The shotgun used in the incident was legally acquired two days prior to the April 12 shooting from a licensed firearms dealer in the New River Valley, Christiansburg police spokeswoman Wilburn said.
Wilburn said nine spent shell casings – from bird shot, buck shot and slugs – have beenrecovered from inside the community college, which is located at the New River Valley Mall.
The victims, reported to be in stable condition over the weekend, have been identified as Sharpe and Bousserghine. Rowh said Monday that he has heard that the shooting victims are continuing to do well in the hospital.
Judge Gino Williams on Monday appointed Mark Hicks to represent MacInnis, whose next court date is scheduled for June 18.
MacInnis' uncle, Stewart MacInnis, said after the hearing that the family is planning to retain an attorney.
"We're in the process of trying to comprehend the incomprehensible," Stewart MacInnis said. "It was a very sleepless weekend for everyone in the family."
Stewart MacInnis, who lives in Buena Vista, is a spokesman for Virginia Military Institute. He is also acting as spokesman for the MacInnis family, he said.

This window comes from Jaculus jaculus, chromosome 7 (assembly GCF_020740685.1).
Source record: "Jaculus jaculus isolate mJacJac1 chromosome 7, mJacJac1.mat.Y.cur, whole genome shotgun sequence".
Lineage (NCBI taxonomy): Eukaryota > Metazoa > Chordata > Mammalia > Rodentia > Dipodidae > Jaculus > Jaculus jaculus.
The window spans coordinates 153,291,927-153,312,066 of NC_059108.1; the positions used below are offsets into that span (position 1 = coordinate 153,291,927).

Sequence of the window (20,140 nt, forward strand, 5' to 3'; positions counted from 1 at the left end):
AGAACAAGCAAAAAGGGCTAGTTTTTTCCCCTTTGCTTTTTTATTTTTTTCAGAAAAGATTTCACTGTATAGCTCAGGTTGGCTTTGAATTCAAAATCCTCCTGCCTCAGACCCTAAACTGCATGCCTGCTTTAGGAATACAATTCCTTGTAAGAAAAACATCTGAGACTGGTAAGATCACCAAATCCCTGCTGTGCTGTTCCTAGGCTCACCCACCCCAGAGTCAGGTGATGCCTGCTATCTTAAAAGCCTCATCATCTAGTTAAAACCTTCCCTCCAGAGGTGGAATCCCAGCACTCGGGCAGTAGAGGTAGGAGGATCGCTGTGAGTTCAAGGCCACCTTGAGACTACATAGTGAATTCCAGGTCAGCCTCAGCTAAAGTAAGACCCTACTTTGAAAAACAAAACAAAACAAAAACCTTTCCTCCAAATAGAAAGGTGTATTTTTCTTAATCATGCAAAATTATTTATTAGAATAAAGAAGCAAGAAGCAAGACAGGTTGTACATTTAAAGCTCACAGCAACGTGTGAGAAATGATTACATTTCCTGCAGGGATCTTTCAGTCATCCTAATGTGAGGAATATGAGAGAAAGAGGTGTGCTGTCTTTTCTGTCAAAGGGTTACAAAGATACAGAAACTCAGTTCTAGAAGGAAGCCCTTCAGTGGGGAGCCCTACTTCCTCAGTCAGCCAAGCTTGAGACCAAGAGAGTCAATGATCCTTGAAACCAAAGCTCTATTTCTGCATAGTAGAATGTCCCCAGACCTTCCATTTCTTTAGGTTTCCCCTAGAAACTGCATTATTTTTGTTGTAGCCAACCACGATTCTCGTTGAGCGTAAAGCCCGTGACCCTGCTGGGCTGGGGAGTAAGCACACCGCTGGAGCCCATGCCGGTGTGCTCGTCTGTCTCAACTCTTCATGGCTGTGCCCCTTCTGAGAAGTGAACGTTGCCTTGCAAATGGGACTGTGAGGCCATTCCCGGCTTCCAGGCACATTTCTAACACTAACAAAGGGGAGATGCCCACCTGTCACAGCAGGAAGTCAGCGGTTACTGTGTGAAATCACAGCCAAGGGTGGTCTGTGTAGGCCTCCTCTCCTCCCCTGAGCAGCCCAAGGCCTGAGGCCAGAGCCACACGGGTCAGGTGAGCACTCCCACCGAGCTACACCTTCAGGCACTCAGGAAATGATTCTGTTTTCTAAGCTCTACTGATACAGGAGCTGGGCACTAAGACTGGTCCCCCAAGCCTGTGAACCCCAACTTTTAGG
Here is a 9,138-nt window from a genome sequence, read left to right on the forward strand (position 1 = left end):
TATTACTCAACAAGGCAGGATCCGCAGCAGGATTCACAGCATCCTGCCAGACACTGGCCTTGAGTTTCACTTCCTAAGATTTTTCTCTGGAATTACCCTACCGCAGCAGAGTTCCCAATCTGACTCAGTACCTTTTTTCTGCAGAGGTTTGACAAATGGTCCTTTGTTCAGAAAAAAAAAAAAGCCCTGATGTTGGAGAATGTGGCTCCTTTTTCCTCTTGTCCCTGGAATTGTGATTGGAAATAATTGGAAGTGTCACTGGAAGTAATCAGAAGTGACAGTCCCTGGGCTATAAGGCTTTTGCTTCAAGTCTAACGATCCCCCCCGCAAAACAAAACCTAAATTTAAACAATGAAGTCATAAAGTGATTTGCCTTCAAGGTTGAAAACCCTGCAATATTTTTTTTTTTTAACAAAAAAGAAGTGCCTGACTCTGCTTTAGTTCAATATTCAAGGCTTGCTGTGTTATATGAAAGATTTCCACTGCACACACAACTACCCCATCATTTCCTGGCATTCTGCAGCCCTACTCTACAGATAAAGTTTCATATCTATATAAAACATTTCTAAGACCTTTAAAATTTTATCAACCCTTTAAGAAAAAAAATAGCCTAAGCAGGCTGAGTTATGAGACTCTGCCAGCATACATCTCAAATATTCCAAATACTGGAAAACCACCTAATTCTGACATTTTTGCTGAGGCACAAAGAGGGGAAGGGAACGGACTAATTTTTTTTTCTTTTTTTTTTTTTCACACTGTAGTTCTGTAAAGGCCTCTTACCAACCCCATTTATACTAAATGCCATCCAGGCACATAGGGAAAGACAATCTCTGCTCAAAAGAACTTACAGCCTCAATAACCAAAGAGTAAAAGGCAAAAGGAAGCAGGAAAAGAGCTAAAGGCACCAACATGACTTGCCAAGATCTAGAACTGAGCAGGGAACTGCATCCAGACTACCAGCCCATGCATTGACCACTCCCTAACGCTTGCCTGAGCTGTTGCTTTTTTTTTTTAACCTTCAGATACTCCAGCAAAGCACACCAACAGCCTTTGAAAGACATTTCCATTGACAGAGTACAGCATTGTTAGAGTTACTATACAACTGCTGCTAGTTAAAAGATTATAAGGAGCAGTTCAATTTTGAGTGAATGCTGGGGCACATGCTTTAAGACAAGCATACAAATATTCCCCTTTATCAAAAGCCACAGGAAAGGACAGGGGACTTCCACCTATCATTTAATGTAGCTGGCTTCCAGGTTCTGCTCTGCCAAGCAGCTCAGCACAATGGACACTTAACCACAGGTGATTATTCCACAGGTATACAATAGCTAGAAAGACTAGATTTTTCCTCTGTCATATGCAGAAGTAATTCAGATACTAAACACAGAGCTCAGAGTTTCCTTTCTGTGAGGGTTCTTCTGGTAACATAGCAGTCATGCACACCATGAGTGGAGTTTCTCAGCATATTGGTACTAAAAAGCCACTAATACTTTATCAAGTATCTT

"He's my nephew. We love him," Stewart MacInnis said. "We're going to be here for him as much as we can."
Stewart MacInnis said his nephew was always a "bright kid with dreams, working toward a future." His nephew hoped to have a career in graphic arts or website design, Stewart MacInnis said.
Neil MacInnis did not make a statement during Monday 's hearing. Williams read each charge to him and asked him if he understood the charge. MacInnis answered each time with "yes."
According to a search warrant filed Monday morning, before the shooting incident, MacInnis left a note at his place of employment that stated he was going to "ruin his life."
In an online posting attributed to him, MacInnis called the shooting he planned "not a highscores game but actually a lesson (that's why I'm at school)."
Wilburn said in a statement issued Monday afternoon that, "During his interview with detectives following the shooting, MacInnis stated he 'was having a bad week.' His motive otherwise remains unclear."